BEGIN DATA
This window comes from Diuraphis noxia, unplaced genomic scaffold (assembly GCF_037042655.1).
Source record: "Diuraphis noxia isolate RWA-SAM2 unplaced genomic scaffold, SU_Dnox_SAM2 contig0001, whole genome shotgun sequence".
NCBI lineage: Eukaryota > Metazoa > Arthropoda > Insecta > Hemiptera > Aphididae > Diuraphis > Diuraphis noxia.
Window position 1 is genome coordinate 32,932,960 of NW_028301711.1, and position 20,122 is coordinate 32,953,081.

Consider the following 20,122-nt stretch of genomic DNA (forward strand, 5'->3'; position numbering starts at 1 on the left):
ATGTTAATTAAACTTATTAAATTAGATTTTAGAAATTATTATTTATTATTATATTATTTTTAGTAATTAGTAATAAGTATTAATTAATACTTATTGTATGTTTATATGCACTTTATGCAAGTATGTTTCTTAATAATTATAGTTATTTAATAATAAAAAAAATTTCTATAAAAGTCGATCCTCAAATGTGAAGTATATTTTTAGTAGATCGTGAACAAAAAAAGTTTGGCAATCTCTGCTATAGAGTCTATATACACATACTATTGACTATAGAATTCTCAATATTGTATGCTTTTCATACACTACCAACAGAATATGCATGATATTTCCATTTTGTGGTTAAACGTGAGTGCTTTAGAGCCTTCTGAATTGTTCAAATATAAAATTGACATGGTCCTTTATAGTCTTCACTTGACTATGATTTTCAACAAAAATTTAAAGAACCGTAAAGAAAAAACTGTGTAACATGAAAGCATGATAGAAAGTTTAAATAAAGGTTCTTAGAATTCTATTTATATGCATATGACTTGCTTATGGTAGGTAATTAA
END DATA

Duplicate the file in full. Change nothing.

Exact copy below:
This window comes from Diuraphis noxia, unplaced genomic scaffold (assembly GCF_037042655.1).
Source record: "Diuraphis noxia isolate RWA-SAM2 unplaced genomic scaffold, SU_Dnox_SAM2 contig0001, whole genome shotgun sequence".
NCBI lineage: Eukaryota > Metazoa > Arthropoda > Insecta > Hemiptera > Aphididae > Diuraphis > Diuraphis noxia.
Window position 1 is genome coordinate 32,932,960 of NW_028301711.1, and position 20,122 is coordinate 32,953,081.

Consider the following 20,122-nt stretch of genomic DNA (forward strand, 5'->3'; position numbering starts at 1 on the left):
ATGTTAATTAAACTTATTAAATTAGATTTTAGAAATTATTATTTATTATTATATTATTTTTAGTAATTAGTAATAAGTATTAATTAATACTTATTGTATGTTTATATGCACTTTATGCAAGTATGTTTCTTAATAATTATAGTTATTTAATAATAAAAAAAATTTCTATAAAAGTCGATCCTCAAATGTGAAGTATATTTTTAGTAGATCGTGAACAAAAAAAGTTTGGCAATCTCTGCTATAGAGTCTATATACACATACTATTGACTATAGAATTCTCAATATTGTATGCTTTTCATACACTACCAACAGAATATGCATGATATTTCCATTTTGTGGTTAAACGTGAGTGCTTTAGAGCCTTCTGAATTGTTCAAATATAAAATTGACATGGTCCTTTATAGTCTTCACTTGACTATGATTTTCAACAAAAATTTAAAGAACCGTAAAGAAAAAACTGTGTAACATGAAAGCATGATAGAAAGTTTAAATAAAGGTTCTTAGAATTCTATTTATATGCATATGACTTGCTTATGGTAGGTAATTAA